I used to spend hours as a kid just poring over my Where’s Wally books and running down the checklists in the back, exhaustively trying to find every last item. Part of the fun was that Marin Handford’s creations were full of life and absurdist comedy. Hidden Folks, from Adriaan de Jongh and Sylvain Tegroeg, is Where’s Wally brought to life, taking those still drawings and elevating them to the next logical level.
The actual concept is all sorts of simple. Hidden Folks is a series of interconnected black and white, handdrawn panels. Tucked away inside these pictures, which could be a jungle river, busy city streets, or a teepee encampment, are hidden people and things to find. All you need to do is click on them. Nearly everything in the environment is animated and interactive however. You’ve got to push and prod things in order to uncover all of the secrets. Taping a tree might cause a monkey to fall out, or tapping a boat may make it sail away.
Each of the objects, animals or people you’re looking for are shown in a bar at the bottom, accompanied by cryptic clues like “fluffy panda does what fluffy panda do”. In this case the panda you’re looking for is sat behind a thicket of bamboo cane which you need to chop down. One in particular that stumped me on an early level was “this chicken was a bite size dinner”. I was checking all the crocodiles in vain before a spotted a particularly plump snake. A few taps brought wedged bird bulging out.
Without the clues Hidden Folk would be skirting dangerously near the legions of hidden object games filling up Steam these days, however the clues, combined with the unique visual style and hilarious sound effects, helps Hidden Folk stand out.
Ah, the sound effects. In a stroke of cost-effective genius, de Jongh and Tegroeg have used a bank of over 960 noises created by sound designer Martin Kvale using entirely mouth-originated sound effects. Click on a crocodile and it lets out an angry grunt for disturbing its slumber, while one of my favourites is the‘doosh’ the lizards sometimes let out when they perform a particularly effective tongue slap. A lot of them are frankly nuts, and it fills Hidden Folks with a peculiar sense of joy that is missing from far too many games.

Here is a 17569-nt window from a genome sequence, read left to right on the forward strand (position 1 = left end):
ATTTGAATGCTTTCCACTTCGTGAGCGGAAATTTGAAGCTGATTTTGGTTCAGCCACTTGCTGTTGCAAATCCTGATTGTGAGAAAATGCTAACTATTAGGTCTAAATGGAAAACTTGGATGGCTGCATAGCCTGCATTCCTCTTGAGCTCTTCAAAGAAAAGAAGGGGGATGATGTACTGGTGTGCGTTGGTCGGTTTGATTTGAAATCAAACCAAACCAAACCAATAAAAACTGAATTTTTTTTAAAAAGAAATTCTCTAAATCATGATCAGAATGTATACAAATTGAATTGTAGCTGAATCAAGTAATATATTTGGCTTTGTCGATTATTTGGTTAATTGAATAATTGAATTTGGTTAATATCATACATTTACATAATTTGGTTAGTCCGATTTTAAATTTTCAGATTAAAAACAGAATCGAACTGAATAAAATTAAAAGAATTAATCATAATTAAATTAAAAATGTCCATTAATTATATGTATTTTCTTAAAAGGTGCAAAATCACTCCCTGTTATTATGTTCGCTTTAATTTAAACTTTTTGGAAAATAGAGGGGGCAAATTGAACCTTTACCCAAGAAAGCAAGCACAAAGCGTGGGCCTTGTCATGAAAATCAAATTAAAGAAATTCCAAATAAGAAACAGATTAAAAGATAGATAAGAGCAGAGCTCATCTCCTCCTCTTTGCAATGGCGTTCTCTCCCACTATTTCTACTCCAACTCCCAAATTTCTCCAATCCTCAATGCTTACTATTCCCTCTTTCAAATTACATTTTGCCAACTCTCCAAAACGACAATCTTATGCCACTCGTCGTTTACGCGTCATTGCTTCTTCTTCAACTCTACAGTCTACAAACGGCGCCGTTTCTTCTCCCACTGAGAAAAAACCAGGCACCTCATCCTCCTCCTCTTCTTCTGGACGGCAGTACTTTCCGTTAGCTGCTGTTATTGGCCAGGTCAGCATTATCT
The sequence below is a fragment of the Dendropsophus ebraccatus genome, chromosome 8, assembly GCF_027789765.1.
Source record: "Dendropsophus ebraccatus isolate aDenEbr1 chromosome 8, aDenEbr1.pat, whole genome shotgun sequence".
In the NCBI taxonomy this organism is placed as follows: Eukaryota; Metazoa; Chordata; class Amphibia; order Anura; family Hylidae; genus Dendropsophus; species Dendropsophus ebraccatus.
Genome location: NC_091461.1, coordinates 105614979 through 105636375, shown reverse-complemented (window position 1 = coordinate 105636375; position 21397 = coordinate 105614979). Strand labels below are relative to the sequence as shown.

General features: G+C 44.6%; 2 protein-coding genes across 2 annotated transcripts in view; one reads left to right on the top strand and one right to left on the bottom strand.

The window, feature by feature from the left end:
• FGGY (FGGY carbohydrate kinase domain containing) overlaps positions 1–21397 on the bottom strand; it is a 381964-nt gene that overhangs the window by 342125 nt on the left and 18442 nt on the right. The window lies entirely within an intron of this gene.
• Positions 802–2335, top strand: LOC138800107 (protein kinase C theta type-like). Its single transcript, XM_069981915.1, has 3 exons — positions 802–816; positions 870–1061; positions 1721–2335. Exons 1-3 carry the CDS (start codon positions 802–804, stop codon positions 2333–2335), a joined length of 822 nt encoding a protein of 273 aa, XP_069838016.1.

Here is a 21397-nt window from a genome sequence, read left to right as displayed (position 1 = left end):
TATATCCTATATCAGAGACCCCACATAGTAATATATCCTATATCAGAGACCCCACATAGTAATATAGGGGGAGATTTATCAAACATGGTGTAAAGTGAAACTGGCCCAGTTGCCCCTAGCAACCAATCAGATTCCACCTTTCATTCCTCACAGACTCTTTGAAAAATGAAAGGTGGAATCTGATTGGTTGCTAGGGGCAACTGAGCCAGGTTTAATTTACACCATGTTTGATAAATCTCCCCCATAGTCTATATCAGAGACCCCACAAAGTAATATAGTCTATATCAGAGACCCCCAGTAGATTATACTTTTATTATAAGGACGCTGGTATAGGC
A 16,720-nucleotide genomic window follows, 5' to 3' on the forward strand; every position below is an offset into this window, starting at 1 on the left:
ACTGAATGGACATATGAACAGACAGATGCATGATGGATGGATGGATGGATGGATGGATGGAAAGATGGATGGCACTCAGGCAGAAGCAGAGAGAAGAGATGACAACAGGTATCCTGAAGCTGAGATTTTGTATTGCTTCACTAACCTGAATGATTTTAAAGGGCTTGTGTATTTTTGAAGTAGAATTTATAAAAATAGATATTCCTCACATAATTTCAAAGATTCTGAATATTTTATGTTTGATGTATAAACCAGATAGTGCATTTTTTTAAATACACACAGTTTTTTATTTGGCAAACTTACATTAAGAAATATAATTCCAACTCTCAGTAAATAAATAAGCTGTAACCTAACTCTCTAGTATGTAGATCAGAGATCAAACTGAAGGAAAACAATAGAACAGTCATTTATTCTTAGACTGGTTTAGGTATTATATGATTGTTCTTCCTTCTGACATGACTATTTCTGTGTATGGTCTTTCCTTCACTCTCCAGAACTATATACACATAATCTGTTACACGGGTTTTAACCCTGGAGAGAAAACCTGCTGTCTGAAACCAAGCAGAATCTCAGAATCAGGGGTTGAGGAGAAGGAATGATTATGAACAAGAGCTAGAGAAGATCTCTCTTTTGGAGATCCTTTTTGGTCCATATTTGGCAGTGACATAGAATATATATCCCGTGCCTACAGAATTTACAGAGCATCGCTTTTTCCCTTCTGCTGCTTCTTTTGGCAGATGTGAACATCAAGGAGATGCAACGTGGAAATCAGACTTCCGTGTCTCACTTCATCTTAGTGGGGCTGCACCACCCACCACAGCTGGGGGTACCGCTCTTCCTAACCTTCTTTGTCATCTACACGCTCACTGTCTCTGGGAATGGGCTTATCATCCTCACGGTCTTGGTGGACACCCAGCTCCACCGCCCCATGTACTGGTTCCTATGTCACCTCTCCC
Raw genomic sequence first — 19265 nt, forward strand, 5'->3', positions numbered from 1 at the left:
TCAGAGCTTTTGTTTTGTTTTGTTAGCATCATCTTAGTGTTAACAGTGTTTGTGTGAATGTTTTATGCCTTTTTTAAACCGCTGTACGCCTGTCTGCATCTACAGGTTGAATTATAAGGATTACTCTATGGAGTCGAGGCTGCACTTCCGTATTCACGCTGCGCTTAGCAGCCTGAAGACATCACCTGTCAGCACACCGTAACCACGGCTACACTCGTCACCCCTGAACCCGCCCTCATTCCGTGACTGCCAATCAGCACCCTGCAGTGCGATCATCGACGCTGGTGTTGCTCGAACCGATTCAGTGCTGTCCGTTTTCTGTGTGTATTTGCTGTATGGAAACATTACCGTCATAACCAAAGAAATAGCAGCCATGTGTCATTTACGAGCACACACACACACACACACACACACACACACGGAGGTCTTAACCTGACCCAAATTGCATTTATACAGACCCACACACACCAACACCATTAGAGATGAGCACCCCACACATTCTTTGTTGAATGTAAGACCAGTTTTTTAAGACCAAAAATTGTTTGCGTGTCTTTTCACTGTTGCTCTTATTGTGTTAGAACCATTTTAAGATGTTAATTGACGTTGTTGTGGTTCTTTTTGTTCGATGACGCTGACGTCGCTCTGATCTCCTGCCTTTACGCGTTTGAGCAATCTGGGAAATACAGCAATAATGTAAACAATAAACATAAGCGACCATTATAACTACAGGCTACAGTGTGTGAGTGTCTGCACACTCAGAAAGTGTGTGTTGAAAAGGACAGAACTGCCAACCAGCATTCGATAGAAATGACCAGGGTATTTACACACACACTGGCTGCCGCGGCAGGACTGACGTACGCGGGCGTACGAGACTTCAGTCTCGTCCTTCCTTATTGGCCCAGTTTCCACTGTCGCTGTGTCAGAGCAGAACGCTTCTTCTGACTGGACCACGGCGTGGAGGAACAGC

While things start off small, it isn’t long until the levels absolutely balloon in size. There’s a special thrill to starting up a new stage and zooming right out, seeing what’s in store. That said, Hidden Folks isn’t a particularly long game, although at £6 it feels churlish to complain. You can probably blast through the 20 or so areas in a long afternoon if you’re feeling particularly dedicated, however more areas are in the process of being added.
A nostalgic blast from the past, anyone who ever used to love Where’s Wally and any books of that type will be thrilled by giving Hidden Folks a go. There are no pressures and no limit to speak of, so it really is one of the more relaxing titles around. The sort of game you just want to sit down and play for a couple of chin stroking hours with a piping hot cup of tea.